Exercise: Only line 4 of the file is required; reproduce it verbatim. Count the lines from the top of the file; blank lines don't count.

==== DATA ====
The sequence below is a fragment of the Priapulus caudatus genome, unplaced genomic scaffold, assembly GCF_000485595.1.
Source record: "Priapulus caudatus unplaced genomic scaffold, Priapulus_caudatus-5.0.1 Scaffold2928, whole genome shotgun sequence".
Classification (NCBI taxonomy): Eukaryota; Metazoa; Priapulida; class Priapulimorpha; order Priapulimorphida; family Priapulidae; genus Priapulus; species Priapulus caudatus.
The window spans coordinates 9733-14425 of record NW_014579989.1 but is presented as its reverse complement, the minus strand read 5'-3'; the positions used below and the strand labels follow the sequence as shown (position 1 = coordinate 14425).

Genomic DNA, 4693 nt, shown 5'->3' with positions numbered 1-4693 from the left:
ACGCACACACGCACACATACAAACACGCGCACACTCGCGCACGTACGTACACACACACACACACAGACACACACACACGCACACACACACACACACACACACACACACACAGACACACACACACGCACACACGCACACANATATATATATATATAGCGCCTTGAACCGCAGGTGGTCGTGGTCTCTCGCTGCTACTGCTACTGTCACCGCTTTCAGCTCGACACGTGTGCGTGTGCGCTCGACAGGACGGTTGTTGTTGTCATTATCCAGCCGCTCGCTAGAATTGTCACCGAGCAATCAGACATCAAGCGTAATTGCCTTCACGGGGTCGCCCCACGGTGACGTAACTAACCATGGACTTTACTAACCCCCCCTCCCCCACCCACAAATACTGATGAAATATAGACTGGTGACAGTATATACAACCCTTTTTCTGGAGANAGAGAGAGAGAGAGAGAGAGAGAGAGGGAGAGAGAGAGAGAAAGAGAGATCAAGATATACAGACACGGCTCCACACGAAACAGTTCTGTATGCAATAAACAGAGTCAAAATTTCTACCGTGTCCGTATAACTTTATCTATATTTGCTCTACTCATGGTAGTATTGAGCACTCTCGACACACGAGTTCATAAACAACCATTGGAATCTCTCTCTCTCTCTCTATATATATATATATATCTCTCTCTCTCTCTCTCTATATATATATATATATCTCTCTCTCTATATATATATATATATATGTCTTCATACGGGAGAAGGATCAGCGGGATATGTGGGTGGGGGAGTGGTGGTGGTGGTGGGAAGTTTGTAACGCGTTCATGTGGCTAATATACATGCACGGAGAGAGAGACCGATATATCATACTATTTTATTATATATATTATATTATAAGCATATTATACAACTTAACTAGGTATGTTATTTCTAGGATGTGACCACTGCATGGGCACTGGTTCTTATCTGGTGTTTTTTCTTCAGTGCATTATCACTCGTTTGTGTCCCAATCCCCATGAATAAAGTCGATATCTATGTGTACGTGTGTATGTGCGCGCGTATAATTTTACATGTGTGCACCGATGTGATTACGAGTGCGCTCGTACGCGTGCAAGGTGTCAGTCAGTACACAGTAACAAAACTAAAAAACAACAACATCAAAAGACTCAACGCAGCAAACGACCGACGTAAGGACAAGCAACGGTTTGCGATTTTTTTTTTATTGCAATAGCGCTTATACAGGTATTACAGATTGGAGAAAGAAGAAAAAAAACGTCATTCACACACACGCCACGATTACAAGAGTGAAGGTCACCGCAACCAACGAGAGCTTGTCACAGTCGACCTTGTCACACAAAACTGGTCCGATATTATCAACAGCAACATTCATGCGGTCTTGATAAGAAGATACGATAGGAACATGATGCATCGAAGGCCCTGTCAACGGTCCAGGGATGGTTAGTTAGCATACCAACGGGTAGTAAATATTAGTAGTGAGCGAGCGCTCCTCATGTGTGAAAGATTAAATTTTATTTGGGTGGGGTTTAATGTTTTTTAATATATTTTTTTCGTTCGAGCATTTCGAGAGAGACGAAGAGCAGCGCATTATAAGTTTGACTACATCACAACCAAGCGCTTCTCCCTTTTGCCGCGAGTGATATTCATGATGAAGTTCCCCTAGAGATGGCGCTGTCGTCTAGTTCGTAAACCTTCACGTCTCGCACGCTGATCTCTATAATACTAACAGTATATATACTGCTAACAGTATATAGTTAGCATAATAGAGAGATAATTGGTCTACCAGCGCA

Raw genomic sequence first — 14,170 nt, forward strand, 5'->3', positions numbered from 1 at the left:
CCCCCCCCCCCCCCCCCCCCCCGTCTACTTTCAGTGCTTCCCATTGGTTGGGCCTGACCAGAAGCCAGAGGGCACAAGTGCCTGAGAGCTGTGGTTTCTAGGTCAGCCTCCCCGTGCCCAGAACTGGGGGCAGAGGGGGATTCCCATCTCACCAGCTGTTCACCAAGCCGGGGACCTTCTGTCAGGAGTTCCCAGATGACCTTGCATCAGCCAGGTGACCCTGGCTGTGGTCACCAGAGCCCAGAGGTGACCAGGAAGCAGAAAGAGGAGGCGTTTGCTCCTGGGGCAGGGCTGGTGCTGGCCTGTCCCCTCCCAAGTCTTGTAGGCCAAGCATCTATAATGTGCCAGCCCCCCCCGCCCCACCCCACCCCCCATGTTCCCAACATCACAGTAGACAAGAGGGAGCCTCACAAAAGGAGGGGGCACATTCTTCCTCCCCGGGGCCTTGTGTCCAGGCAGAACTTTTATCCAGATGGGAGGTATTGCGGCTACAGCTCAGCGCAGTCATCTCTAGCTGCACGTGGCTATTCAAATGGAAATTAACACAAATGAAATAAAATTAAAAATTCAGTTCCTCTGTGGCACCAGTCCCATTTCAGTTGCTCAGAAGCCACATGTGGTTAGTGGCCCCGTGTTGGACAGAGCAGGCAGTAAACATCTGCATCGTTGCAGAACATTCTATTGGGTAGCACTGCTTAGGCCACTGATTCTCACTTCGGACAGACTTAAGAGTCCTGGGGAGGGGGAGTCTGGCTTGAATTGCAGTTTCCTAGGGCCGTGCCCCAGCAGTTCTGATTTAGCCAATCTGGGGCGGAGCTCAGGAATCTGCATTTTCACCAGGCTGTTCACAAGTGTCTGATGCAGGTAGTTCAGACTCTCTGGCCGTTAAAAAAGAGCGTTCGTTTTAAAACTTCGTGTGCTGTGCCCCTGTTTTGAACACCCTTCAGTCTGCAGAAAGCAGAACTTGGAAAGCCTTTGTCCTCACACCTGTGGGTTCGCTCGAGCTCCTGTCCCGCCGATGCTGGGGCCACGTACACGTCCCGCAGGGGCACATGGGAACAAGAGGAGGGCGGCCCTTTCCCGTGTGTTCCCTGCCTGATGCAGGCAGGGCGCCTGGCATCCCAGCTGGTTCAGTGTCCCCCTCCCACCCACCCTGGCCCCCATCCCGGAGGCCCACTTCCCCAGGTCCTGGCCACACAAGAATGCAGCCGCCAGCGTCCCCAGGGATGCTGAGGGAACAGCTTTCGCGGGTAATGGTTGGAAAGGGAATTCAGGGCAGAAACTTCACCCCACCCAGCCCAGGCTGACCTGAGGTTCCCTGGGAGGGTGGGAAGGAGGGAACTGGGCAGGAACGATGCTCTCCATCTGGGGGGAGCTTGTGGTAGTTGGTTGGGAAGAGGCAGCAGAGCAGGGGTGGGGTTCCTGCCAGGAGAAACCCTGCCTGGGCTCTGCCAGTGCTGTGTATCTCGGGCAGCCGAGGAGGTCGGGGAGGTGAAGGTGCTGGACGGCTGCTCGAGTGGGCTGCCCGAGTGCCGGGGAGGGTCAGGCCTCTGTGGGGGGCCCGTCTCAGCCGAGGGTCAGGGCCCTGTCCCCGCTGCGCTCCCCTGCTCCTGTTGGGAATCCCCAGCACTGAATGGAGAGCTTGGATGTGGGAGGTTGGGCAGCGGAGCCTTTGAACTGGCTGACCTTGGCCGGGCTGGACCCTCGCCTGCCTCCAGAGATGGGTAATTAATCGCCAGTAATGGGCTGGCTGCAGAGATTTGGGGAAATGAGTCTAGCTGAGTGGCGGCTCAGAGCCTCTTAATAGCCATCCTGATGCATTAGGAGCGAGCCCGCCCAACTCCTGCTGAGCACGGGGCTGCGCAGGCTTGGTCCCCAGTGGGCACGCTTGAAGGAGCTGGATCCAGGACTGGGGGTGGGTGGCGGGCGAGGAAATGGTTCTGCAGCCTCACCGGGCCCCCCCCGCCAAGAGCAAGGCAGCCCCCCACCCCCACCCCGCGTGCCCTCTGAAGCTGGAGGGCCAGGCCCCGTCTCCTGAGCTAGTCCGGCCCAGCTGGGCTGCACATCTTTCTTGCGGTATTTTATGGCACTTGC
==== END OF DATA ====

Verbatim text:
The window spans coordinates 9733-14425 of record NW_014579989.1 but is presented as its reverse complement, the minus strand read 5'-3'; the positions used below and the strand labels follow the sequence as shown (position 1 = coordinate 14425).